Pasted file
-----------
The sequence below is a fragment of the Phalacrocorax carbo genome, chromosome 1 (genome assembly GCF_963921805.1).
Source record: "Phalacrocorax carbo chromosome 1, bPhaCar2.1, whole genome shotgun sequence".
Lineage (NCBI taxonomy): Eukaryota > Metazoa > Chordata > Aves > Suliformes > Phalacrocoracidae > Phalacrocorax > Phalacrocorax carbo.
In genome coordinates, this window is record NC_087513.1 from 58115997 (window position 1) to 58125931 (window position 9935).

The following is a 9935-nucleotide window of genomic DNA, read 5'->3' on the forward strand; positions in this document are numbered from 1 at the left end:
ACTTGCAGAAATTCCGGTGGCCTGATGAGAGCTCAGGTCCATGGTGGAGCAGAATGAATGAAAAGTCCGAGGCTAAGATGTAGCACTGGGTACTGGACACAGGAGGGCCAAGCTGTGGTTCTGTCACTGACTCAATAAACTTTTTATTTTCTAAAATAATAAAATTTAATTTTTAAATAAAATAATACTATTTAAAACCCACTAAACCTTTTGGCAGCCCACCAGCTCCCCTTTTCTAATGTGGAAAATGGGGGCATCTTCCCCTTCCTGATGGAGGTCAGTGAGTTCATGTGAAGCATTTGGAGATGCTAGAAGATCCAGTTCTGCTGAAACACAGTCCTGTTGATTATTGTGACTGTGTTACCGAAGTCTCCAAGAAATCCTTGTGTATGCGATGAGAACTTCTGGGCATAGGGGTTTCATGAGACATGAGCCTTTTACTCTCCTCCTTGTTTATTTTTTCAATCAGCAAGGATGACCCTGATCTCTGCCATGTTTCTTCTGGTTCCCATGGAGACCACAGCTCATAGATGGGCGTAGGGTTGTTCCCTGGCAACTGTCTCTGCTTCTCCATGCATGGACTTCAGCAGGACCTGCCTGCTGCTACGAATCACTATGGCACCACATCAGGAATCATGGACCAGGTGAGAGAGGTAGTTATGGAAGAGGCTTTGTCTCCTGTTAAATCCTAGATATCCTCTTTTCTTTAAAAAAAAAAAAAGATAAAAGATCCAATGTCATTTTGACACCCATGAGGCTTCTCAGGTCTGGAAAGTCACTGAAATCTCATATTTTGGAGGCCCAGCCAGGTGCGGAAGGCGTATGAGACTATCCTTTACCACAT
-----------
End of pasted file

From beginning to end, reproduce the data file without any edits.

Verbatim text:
The sequence below is a fragment of the Phalacrocorax carbo genome, chromosome 1 (genome assembly GCF_963921805.1).
Source record: "Phalacrocorax carbo chromosome 1, bPhaCar2.1, whole genome shotgun sequence".
Lineage (NCBI taxonomy): Eukaryota > Metazoa > Chordata > Aves > Suliformes > Phalacrocoracidae > Phalacrocorax > Phalacrocorax carbo.
In genome coordinates, this window is record NC_087513.1 from 58115997 (window position 1) to 58125931 (window position 9935).

The following is a 9935-nucleotide window of genomic DNA, read 5'->3' on the forward strand; positions in this document are numbered from 1 at the left end:
ACTTGCAGAAATTCCGGTGGCCTGATGAGAGCTCAGGTCCATGGTGGAGCAGAATGAATGAAAAGTCCGAGGCTAAGATGTAGCACTGGGTACTGGACACAGGAGGGCCAAGCTGTGGTTCTGTCACTGACTCAATAAACTTTTTATTTTCTAAAATAATAAAATTTAATTTTTAAATAAAATAATACTATTTAAAACCCACTAAACCTTTTGGCAGCCCACCAGCTCCCCTTTTCTAATGTGGAAAATGGGGGCATCTTCCCCTTCCTGATGGAGGTCAGTGAGTTCATGTGAAGCATTTGGAGATGCTAGAAGATCCAGTTCTGCTGAAACACAGTCCTGTTGATTATTGTGACTGTGTTACCGAAGTCTCCAAGAAATCCTTGTGTATGCGATGAGAACTTCTGGGCATAGGGGTTTCATGAGACATGAGCCTTTTACTCTCCTCCTTGTTTATTTTTTCAATCAGCAAGGATGACCCTGATCTCTGCCATGTTTCTTCTGGTTCCCATGGAGACCACAGCTCATAGATGGGCGTAGGGTTGTTCCCTGGCAACTGTCTCTGCTTCTCCATGCATGGACTTCAGCAGGACCTGCCTGCTGCTACGAATCACTATGGCACCACATCAGGAATCATGGACCAGGTGAGAGAGGTAGTTATGGAAGAGGCTTTGTCTCCTGTTAAATCCTAGATATCCTCTTTTCTTTAAAAAAAAAAAAAGATAAAAGATCCAATGTCATTTTGACACCCATGAGGCTTCTCAGGTCTGGAAAGTCACTGAAATCTCATATTTTGGAGGCCCAGCCAGGTGCGGAAGGCGTATGAGACTATCCTTTACCACAT